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Nutritious change, one school lunch at a time

Over the next few weeks, Tampa Bay's children will be going back to school — and back to one of the hottest political topics around.

No, not teacher pay or student achievement. I'm talking school lunches.

Even the U.S. Congress, spurred on by first lady Michelle Obama, is getting in on the act. As part of her Let's Move campaign to fight childhood obesity (see www.letsmove.gov), Mrs. Obama is urging legislators on to final passage of the Child Nutrition Bill, aimed at improving lunch-line offerings.

Many parents and school officials have been working on school nutrition for years. But Mrs. Obama's advocacy, and the official action it is inspiring, should move the effort farther and faster.

Why the fuss? If a visual survey of any mall on a busy day doesn't tell you what's happening, maybe the data will: Twenty years ago, about 5 percent of Americans ages 12 to 19 were overweight. That rate has more than tripled to 17 percent. It's even higher among younger kids. These children all face increased risks of heart disease, arthritis, diabetes, bullying — and adult obesity.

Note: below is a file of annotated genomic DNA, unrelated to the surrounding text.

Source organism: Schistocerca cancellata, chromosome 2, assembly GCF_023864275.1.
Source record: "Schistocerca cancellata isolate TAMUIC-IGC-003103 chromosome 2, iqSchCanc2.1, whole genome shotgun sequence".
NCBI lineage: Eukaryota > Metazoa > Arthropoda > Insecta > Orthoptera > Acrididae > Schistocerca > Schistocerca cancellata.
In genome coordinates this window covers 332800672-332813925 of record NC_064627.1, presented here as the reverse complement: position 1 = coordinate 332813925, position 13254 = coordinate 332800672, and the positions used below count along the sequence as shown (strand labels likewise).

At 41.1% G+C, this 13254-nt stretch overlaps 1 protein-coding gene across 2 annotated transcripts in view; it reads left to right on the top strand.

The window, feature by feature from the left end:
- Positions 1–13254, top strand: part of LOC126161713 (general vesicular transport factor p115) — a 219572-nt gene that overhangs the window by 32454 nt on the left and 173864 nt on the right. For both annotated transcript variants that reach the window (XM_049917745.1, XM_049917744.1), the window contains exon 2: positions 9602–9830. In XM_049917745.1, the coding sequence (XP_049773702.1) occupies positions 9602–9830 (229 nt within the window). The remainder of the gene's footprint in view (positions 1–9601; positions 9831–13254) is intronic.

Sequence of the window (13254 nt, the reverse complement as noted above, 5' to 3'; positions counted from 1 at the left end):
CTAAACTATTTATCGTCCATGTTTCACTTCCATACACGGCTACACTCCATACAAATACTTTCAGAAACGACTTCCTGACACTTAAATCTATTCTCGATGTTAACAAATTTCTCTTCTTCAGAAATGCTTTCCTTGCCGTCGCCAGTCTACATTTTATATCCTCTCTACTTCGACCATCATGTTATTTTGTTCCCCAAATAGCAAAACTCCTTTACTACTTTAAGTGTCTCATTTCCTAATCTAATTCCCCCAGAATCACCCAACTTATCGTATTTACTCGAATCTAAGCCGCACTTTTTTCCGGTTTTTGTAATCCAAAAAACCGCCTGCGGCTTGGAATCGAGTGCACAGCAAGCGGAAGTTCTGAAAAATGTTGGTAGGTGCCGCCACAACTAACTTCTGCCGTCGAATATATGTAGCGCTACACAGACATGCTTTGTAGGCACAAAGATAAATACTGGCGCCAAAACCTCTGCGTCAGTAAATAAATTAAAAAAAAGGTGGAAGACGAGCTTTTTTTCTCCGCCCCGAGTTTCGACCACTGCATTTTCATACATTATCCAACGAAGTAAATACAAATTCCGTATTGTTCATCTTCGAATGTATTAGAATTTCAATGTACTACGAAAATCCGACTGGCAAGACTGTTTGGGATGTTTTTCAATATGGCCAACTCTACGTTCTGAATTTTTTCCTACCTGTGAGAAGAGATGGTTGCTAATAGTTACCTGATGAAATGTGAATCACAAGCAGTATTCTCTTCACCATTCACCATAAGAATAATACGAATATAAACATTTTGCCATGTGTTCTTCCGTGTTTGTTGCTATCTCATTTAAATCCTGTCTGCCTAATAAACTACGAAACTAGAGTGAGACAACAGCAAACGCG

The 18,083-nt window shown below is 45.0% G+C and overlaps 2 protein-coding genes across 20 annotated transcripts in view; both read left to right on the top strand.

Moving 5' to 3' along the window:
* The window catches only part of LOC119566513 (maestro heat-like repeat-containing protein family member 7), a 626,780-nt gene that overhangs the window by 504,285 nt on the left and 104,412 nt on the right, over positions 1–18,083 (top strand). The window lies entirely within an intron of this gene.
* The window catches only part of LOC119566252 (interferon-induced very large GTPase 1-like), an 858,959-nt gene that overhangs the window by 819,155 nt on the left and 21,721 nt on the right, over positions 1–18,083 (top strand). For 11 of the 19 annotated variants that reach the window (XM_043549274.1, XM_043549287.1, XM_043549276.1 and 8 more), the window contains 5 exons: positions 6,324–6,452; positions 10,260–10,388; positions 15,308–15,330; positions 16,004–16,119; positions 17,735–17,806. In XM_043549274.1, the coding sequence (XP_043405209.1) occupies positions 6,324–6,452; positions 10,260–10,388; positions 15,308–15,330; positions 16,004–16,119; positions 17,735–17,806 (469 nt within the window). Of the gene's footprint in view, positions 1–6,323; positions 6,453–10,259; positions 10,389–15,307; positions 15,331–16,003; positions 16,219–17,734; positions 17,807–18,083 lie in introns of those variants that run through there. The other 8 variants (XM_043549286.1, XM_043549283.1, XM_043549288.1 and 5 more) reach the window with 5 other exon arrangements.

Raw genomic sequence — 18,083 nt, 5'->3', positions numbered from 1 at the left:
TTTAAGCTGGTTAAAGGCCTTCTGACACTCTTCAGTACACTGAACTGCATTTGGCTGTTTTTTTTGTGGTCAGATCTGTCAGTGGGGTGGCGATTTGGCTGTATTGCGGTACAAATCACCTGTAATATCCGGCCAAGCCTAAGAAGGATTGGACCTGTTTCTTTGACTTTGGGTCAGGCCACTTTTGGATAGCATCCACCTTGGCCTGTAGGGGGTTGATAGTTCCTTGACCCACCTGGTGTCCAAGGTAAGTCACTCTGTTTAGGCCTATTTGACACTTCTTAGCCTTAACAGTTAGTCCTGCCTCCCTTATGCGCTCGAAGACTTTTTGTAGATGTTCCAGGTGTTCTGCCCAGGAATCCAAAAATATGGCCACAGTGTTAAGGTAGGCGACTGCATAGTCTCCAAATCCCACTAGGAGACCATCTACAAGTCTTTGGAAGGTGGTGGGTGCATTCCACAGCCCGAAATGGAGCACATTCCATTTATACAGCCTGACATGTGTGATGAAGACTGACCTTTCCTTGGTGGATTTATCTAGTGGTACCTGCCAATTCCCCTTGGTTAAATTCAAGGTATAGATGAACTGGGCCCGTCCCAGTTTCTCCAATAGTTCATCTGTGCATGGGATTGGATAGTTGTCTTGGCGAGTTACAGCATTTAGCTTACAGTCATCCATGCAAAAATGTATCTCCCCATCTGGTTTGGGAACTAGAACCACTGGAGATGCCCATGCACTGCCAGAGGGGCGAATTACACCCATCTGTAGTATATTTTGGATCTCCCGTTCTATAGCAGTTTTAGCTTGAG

Yes, I know lunch is just one meal a day. I agree parents should play the lead role in helping their overweight kids. (See Lavinia Rodriguez's column on Page 16 for more on that topic.)

And no, I do not think making pizza with low-fat cheese and whole-wheat crust is going to work miracles. Nor do I think getting sugary sodas out of school vending machines will get kids fit and trim by next summer.

But it's a start.

What I hope children learn from all this attention to what's on their trays is that small changes can add up. If they can carry that lesson home to their parents, imagine what could happen. For instance:

• If everybody who went to McDonald's twice a week ordered small fries instead of large, in a year they'd save the caloric equivalent of 8 pounds.

• There are 240 calories in a 20-ounce bottle of Coca-Cola. Give up one a day, and in a year that's 25 pounds and a whole lot of high-fructose corn syrup.

• They won't teach this one at school, but for the grownups, what about a brisk 20-minute after-work walk, rather than a cocktail? A 6-ounce glass of wine has about 150 calories. A 150-pound person burns about 80 calories on that walk, for a net calorie save of 230 — almost as much as that sugary soda.

So instead of discounting the power of small, positive changes in schools, why not try a few yourself and see what happens?

Nutritious change, one school lunch at a time 08/13/10 [Last modified: Thursday, August 12, 2010 5:53pm]

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